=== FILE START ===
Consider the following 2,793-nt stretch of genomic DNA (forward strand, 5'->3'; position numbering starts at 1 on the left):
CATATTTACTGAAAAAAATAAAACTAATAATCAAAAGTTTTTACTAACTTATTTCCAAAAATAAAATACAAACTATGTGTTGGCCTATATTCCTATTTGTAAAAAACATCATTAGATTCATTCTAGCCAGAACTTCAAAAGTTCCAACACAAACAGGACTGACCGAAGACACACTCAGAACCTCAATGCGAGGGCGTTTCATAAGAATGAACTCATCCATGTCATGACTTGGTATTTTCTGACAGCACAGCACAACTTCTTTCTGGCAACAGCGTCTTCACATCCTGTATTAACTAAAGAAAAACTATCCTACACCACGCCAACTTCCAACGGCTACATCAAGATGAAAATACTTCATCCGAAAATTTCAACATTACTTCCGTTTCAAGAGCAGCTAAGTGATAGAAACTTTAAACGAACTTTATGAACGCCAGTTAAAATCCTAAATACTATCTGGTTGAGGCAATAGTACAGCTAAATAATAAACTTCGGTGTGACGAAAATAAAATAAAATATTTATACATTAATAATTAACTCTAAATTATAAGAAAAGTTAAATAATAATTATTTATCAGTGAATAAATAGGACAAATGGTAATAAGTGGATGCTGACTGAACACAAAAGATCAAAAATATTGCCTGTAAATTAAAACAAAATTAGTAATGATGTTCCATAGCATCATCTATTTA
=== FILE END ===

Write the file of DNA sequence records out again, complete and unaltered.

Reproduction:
Consider the following 2,793-nt stretch of genomic DNA (forward strand, 5'->3'; position numbering starts at 1 on the left):
CATATTTACTGAAAAAAATAAAACTAATAATCAAAAGTTTTTACTAACTTATTTCCAAAAATAAAATACAAACTATGTGTTGGCCTATATTCCTATTTGTAAAAAACATCATTAGATTCATTCTAGCCAGAACTTCAAAAGTTCCAACACAAACAGGACTGACCGAAGACACACTCAGAACCTCAATGCGAGGGCGTTTCATAAGAATGAACTCATCCATGTCATGACTTGGTATTTTCTGACAGCACAGCACAACTTCTTTCTGGCAACAGCGTCTTCACATCCTGTATTAACTAAAGAAAAACTATCCTACACCACGCCAACTTCCAACGGCTACATCAAGATGAAAATACTTCATCCGAAAATTTCAACATTACTTCCGTTTCAAGAGCAGCTAAGTGATAGAAACTTTAAACGAACTTTATGAACGCCAGTTAAAATCCTAAATACTATCTGGTTGAGGCAATAGTACAGCTAAATAATAAACTTCGGTGTGACGAAAATAAAATAAAATATTTATACATTAATAATTAACTCTAAATTATAAGAAAAGTTAAATAATAATTATTTATCAGTGAATAAATAGGACAAATGGTAATAAGTGGATGCTGACTGAACACAAAAGATCAAAAATATTGCCTGTAAATTAAAACAAAATTAGTAATGATGTTCCATAGCATCATCTATTTA